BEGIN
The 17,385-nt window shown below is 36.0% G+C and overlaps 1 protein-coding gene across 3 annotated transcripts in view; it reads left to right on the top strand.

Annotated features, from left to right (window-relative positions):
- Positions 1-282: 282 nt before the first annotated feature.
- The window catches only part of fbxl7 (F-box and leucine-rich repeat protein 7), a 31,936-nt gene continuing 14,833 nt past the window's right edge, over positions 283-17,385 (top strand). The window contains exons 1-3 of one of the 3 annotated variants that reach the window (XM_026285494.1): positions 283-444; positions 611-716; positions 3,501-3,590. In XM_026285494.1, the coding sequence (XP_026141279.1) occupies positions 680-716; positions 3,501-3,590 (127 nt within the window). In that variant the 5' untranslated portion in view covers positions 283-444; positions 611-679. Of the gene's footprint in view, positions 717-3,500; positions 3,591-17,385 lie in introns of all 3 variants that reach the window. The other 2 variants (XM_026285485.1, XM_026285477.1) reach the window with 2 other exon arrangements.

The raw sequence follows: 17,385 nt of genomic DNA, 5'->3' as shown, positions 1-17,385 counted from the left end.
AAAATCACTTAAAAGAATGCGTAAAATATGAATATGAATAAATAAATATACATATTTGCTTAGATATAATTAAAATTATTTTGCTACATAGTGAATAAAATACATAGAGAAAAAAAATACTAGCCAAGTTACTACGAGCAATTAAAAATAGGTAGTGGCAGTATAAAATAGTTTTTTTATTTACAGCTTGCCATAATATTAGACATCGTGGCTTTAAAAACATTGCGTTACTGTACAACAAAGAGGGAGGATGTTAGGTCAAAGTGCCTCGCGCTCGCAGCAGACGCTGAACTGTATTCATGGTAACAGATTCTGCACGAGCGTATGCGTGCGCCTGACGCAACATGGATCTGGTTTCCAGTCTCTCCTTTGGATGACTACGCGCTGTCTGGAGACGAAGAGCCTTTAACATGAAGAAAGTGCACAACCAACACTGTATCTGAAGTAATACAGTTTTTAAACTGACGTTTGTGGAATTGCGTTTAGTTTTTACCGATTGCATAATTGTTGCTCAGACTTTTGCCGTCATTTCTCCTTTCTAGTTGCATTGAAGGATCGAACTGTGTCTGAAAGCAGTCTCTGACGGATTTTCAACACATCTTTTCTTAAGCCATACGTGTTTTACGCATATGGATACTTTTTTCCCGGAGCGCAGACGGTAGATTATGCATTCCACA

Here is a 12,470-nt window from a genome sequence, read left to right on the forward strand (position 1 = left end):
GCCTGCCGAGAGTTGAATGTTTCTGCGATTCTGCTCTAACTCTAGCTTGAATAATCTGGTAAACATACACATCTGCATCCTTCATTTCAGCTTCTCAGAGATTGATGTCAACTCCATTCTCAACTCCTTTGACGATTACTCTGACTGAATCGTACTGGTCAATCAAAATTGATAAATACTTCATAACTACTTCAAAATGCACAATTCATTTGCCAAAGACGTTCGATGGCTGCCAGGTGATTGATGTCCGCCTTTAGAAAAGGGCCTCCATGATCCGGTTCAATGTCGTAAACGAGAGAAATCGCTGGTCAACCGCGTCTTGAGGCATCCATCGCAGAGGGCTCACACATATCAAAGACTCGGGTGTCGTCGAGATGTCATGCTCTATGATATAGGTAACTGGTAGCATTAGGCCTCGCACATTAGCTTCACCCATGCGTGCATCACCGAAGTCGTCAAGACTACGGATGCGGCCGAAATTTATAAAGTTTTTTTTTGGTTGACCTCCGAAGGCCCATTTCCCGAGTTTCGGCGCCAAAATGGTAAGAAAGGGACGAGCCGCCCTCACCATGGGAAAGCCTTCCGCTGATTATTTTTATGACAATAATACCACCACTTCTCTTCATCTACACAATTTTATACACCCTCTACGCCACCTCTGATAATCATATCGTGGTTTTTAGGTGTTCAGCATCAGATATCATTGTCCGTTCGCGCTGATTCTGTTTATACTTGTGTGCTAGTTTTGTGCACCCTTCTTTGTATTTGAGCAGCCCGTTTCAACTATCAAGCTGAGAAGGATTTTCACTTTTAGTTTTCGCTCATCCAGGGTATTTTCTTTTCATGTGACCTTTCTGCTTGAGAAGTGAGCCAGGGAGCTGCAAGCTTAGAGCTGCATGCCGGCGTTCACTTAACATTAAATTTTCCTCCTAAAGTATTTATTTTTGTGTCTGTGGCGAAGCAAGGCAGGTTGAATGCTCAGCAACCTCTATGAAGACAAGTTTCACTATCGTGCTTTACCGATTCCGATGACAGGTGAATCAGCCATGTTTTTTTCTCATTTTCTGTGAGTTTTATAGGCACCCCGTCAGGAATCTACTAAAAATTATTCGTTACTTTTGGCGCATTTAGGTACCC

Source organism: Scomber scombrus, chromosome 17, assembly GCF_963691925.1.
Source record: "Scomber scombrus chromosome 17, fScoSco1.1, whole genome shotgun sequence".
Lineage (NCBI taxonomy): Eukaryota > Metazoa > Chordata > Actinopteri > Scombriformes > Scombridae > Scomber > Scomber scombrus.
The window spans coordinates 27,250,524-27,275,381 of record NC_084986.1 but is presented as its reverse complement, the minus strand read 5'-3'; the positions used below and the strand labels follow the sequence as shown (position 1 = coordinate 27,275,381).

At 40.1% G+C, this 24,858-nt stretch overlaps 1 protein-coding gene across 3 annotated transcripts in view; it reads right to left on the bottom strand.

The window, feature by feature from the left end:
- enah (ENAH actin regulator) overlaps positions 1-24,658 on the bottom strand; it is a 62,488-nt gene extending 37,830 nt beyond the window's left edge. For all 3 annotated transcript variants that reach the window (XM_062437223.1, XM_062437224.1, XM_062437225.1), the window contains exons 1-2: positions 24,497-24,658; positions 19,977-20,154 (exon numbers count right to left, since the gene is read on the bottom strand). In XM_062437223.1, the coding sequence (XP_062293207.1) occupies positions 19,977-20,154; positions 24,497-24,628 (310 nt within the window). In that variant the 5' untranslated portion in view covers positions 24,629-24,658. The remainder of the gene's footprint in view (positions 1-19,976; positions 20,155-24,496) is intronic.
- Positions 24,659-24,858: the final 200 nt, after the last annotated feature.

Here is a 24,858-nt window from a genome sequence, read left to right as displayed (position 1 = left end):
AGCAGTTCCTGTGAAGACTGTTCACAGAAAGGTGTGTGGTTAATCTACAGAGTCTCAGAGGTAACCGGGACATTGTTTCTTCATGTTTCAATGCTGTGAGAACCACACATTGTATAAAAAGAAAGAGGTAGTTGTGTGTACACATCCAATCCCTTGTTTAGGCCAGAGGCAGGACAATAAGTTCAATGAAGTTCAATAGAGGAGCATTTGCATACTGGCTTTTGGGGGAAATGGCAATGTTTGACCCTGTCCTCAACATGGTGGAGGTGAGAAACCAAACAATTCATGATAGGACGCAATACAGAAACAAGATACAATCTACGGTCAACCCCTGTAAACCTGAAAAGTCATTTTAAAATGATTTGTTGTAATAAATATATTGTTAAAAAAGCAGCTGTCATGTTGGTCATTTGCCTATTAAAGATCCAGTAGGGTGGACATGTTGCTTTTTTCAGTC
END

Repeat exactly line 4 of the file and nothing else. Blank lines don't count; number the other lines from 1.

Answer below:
- The window catches only part of fbxl7 (F-box and leucine-rich repeat protein 7), a 31,936-nt gene continuing 14,833 nt past the window's right edge, over positions 283-17,385 (top strand). The window contains exons 1-3 of one of the 3 annotated variants that reach the window (XM_026285494.1): positions 283-444; positions 611-716; positions 3,501-3,590. In XM_026285494.1, the coding sequence (XP_026141279.1) occupies positions 680-716; positions 3,501-3,590 (127 nt within the window). In that variant the 5' untranslated portion in view covers positions 283-444; positions 611-679. Of the gene's footprint in view, positions 717-3,500; positions 3,591-17,385 lie in introns of all 3 variants that reach the window. The other 2 variants (XM_026285485.1, XM_026285477.1) reach the window with 2 other exon arrangements.